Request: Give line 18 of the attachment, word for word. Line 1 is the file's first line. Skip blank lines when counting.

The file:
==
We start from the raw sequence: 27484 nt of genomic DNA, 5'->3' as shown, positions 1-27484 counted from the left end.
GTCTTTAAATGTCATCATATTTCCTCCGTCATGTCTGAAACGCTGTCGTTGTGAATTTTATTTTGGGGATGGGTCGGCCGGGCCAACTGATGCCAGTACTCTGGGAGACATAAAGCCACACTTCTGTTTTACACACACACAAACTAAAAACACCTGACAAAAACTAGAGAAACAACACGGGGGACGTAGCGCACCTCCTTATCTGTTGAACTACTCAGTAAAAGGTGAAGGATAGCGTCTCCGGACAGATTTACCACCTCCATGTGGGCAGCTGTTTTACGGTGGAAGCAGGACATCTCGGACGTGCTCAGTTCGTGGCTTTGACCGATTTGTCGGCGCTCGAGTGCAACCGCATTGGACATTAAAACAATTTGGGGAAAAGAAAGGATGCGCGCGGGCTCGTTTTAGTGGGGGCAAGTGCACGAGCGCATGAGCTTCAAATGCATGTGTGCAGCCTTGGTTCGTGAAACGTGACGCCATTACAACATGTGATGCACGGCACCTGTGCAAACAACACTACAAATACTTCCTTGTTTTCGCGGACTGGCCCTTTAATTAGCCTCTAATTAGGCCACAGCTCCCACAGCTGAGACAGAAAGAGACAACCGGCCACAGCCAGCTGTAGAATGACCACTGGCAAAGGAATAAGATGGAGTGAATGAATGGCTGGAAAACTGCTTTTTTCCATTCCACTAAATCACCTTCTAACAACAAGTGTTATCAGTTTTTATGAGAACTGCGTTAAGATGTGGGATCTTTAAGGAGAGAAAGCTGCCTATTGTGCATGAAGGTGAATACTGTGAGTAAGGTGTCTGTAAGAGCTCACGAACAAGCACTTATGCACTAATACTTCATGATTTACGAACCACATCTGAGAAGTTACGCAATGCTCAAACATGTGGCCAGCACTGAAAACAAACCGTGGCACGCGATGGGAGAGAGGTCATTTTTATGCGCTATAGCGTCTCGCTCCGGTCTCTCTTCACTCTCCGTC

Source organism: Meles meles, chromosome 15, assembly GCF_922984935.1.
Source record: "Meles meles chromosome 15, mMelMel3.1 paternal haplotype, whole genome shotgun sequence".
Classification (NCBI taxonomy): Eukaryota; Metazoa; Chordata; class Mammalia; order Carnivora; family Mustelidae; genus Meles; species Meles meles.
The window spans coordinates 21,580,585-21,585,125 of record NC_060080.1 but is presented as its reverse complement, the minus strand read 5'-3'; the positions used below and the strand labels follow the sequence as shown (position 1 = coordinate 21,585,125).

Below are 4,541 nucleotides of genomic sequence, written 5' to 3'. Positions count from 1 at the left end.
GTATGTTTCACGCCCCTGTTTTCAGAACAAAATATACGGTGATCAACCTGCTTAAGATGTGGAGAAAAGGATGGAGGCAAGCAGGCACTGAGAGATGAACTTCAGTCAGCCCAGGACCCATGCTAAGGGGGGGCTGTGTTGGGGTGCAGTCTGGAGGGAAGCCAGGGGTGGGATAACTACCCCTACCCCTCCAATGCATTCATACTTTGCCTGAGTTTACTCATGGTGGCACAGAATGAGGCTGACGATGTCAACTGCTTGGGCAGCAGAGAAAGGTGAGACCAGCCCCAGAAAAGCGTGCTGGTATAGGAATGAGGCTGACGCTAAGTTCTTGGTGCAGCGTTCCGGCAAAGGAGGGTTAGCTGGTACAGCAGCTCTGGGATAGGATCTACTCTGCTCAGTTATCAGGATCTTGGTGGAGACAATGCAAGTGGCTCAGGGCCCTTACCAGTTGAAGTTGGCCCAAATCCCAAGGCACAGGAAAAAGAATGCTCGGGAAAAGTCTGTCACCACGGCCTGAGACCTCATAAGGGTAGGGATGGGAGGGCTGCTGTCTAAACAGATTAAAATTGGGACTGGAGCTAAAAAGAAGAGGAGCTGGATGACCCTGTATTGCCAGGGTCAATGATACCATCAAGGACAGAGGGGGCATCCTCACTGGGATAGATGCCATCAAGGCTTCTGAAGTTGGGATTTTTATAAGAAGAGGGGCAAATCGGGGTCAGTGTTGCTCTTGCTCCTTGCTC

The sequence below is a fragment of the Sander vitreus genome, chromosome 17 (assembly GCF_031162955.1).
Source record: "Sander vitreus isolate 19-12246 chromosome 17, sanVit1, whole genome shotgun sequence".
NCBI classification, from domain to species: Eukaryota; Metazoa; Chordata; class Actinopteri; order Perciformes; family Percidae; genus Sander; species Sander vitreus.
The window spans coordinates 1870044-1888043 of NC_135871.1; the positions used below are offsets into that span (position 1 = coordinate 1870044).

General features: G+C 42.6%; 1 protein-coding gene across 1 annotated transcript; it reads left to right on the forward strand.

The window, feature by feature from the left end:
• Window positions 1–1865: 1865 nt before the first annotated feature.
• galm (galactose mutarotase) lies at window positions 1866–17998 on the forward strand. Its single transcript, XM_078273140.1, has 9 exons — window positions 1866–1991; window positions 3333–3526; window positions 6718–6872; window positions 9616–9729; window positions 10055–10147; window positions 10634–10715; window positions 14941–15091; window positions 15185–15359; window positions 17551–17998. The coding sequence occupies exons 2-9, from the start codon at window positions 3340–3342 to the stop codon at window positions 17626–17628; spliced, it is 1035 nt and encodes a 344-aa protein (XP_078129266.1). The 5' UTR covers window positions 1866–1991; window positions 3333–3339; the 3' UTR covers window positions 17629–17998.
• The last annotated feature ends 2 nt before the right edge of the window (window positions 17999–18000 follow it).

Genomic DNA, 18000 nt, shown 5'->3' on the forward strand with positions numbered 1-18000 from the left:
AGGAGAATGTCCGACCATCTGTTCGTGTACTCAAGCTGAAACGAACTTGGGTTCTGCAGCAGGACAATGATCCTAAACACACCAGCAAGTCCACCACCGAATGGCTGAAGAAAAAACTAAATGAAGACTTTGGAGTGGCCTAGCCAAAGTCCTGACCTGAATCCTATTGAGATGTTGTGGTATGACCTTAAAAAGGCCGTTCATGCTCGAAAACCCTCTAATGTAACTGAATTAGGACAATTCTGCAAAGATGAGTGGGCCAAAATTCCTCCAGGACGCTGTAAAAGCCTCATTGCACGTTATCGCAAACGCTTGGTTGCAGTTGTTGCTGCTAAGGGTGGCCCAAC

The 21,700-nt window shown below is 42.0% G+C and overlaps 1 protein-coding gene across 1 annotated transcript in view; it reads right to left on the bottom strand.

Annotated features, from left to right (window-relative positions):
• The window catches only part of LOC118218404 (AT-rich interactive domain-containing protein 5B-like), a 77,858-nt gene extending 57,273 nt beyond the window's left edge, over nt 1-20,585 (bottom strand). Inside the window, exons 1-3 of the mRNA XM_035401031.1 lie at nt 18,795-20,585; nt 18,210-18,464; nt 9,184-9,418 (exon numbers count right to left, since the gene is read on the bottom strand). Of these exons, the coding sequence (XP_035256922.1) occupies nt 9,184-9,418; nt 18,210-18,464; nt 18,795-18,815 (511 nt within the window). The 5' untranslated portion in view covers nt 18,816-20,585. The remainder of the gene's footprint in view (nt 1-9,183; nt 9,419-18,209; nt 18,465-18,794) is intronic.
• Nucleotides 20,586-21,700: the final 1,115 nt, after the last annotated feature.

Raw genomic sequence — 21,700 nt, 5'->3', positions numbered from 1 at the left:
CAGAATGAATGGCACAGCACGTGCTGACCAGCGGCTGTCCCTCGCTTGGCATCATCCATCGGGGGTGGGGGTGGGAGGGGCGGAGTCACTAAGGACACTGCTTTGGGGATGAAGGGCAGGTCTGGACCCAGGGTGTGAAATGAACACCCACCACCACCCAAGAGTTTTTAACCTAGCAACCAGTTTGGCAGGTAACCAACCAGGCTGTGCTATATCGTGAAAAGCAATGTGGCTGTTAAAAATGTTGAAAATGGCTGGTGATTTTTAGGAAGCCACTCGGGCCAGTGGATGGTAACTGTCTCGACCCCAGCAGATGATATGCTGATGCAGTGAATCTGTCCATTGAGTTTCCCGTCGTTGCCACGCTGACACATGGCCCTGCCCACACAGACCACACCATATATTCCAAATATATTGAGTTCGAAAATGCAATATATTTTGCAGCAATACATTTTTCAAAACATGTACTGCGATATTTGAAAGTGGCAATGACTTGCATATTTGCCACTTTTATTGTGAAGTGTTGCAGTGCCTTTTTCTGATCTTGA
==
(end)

Genomic DNA, 18000 nt, shown 5'->3' on the forward strand with positions numbered 1-18000 from the left: